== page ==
Everything’s Going Virtual These Days, Even Cadavers
5G-powered virtual reality technology is coming to Fisk University this fall in the form of virtual cadavers.
Fisk University, based in Nashville, Tenn., will use the technology in its cadaver lab, enabling students to examine the complete skeletal structure without the need for actual cadavers. With the VR technology, pre-med and biology students will examine the internal organs of various human systems, while the instructor has the ability to remove different organs from the virtual body and pass them around for students.
Additionally, students will be able to enlarge the organ to a larger size so that they can “step inside” to better learn how it works. The cadavers will also include complete skeletal and muscle structures.
“We’re combining the best aspects of virtual and in-person learning, and this is the future of education,” said Vann Newkirk, Fisk University president, in a prepared statement . “Fisk University is emerging as a tech leader among colleges, and our effort to bring a virtual reality cadaver lab to campus exemplifies our commitment to provide students with a state-of-the-art education.”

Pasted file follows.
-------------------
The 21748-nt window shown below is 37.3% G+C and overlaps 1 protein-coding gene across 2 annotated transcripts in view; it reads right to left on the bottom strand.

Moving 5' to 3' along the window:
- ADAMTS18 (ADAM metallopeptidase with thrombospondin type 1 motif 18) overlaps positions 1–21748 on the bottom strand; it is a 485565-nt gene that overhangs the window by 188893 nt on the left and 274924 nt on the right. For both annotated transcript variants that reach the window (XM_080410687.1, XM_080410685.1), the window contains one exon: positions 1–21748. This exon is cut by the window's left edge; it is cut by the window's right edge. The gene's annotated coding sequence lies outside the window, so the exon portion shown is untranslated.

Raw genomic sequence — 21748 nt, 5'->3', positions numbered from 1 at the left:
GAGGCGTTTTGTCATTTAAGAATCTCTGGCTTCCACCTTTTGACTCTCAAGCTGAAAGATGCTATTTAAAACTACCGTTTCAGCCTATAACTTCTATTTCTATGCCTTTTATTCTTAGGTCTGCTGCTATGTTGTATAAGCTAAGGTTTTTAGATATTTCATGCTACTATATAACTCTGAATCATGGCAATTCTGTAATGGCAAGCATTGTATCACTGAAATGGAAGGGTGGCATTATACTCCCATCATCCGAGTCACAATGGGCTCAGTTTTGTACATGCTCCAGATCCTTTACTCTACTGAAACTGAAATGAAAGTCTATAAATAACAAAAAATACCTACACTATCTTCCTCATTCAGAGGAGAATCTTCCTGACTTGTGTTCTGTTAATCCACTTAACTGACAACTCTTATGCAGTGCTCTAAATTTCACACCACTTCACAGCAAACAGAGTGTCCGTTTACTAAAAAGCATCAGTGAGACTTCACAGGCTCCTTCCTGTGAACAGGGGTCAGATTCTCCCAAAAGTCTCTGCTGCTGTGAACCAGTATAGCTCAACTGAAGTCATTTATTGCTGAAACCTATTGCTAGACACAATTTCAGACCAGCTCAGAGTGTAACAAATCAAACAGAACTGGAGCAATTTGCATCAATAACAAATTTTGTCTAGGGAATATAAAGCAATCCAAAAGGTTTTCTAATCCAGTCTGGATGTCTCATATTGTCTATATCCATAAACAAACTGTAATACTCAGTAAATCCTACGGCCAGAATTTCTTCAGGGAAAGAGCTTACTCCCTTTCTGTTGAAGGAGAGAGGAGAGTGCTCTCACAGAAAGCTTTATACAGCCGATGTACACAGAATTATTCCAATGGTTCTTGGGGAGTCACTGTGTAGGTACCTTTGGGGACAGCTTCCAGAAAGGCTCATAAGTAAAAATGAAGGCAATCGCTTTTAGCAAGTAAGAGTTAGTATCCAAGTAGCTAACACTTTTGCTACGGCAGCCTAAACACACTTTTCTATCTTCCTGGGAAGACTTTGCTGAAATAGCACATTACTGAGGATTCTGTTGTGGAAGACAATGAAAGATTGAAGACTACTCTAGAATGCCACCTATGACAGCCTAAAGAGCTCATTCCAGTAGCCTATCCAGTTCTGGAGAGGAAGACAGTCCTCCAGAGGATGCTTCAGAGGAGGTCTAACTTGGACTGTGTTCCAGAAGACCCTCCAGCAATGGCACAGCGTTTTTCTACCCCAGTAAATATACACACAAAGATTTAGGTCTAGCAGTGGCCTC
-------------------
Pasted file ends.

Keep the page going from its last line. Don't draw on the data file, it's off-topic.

The technology will enable the university to overcome cost issues that had previously limited the education it could provide in this area because it couldn’t buy cadavers due to the high cost and maintenance. Maintenance and costs are much lower with virtual cadavers because they don’t degrade.
Lab technology will include HTC VIVE headsets developed by VictoryXR using the Unity real-time 3D platform running on T-Mobile’s Ultra Capacity 5G network.
“5G opens up endless possibilities for applications that better connect us to our world, helping us learn and explore in ways that weren’t possible before,” said John Saw, T-Mobile executive vice president of advanced and emerging technologies, in a prepared statement.